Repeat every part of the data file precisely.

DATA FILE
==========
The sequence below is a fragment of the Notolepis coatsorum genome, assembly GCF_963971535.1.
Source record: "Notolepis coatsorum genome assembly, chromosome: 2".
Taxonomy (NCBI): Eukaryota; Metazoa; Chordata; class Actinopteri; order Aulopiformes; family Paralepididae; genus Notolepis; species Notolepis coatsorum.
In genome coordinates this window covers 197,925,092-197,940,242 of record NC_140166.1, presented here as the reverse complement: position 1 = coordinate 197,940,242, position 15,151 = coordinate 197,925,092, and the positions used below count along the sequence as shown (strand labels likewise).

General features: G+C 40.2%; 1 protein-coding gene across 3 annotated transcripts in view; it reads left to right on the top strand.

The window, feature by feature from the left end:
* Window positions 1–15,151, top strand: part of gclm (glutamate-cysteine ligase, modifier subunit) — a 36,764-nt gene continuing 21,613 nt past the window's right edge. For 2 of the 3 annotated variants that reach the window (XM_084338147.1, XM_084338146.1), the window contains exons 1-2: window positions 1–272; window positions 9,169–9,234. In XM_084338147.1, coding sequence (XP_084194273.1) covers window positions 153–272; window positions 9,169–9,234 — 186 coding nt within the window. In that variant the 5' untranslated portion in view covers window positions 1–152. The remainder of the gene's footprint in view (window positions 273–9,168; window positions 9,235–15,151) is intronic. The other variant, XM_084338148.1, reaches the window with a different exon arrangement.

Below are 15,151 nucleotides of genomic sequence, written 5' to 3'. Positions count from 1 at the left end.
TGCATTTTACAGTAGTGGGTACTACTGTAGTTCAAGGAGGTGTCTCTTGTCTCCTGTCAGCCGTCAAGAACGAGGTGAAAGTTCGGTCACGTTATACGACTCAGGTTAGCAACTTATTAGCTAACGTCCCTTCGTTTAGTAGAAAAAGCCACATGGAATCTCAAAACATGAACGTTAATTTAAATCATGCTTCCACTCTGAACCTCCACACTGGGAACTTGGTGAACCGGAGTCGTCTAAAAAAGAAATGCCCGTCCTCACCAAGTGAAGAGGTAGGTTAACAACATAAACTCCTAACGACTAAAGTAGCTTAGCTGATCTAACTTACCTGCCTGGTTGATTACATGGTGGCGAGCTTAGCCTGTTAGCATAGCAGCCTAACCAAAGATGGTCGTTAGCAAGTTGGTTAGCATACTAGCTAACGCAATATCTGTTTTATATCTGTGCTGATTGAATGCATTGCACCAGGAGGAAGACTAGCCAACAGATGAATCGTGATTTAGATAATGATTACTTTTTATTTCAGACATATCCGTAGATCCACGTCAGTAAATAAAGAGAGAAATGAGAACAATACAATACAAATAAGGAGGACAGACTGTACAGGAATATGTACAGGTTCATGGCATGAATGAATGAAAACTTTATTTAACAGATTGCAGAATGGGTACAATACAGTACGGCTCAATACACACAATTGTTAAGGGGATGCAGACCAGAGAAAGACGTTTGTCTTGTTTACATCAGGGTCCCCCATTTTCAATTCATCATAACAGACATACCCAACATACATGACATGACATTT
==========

The sequence below is a fragment of the Notolepis coatsorum genome, assembly GCF_963971535.1.
Source record: "Notolepis coatsorum genome assembly, chromosome: 2".
Taxonomy (NCBI): Eukaryota; Metazoa; Chordata; class Actinopteri; order Aulopiformes; family Paralepididae; genus Notolepis; species Notolepis coatsorum.
In genome coordinates this window covers 197,925,092-197,940,242 of record NC_140166.1, presented here as the reverse complement: position 1 = coordinate 197,940,242, position 15,151 = coordinate 197,925,092, and the positions used below count along the sequence as shown (strand labels likewise).

General features: G+C 40.2%; 1 protein-coding gene across 3 annotated transcripts in view; it reads left to right on the top strand.

The window, feature by feature from the left end:
* Window positions 1–15,151, top strand: part of gclm (glutamate-cysteine ligase, modifier subunit) — a 36,764-nt gene continuing 21,613 nt past the window's right edge. For 2 of the 3 annotated variants that reach the window (XM_084338147.1, XM_084338146.1), the window contains exons 1-2: window positions 1–272; window positions 9,169–9,234. In XM_084338147.1, coding sequence (XP_084194273.1) covers window positions 153–272; window positions 9,169–9,234 — 186 coding nt within the window. In that variant the 5' untranslated portion in view covers window positions 1–152. The remainder of the gene's footprint in view (window positions 273–9,168; window positions 9,235–15,151) is intronic. The other variant, XM_084338148.1, reaches the window with a different exon arrangement.

Below are 15,151 nucleotides of genomic sequence, written 5' to 3'. Positions count from 1 at the left end.
TGCATTTTACAGTAGTGGGTACTACTGTAGTTCAAGGAGGTGTCTCTTGTCTCCTGTCAGCCGTCAAGAACGAGGTGAAAGTTCGGTCACGTTATACGACTCAGGTTAGCAACTTATTAGCTAACGTCCCTTCGTTTAGTAGAAAAAGCCACATGGAATCTCAAAACATGAACGTTAATTTAAATCATGCTTCCACTCTGAACCTCCACACTGGGAACTTGGTGAACCGGAGTCGTCTAAAAAAGAAATGCCCGTCCTCACCAAGTGAAGAGGTAGGTTAACAACATAAACTCCTAACGACTAAAGTAGCTTAGCTGATCTAACTTACCTGCCTGGTTGATTACATGGTGGCGAGCTTAGCCTGTTAGCATAGCAGCCTAACCAAAGATGGTCGTTAGCAAGTTGGTTAGCATACTAGCTAACGCAATATCTGTTTTATATCTGTGCTGATTGAATGCATTGCACCAGGAGGAAGACTAGCCAACAGATGAATCGTGATTTAGATAATGATTACTTTTTATTTCAGACATATCCGTAGATCCACGTCAGTAAATAAAGAGAGAAATGAGAACAATACAATACAAATAAGGAGGACAGACTGTACAGGAATATGTACAGGTTCATGGCATGAATGAATGAAAACTTTATTTAACAGATTGCAGAATGGGTACAATACAGTACGGCTCAATACACACAATTGTTAAGGGGATGCAGACCAGAGAAAGACGTTTGTCTTGTTTACATCAGGGTCCCCCATTTTCAATTCATCATAACAGACATACCCAACATACATGACATGACATTT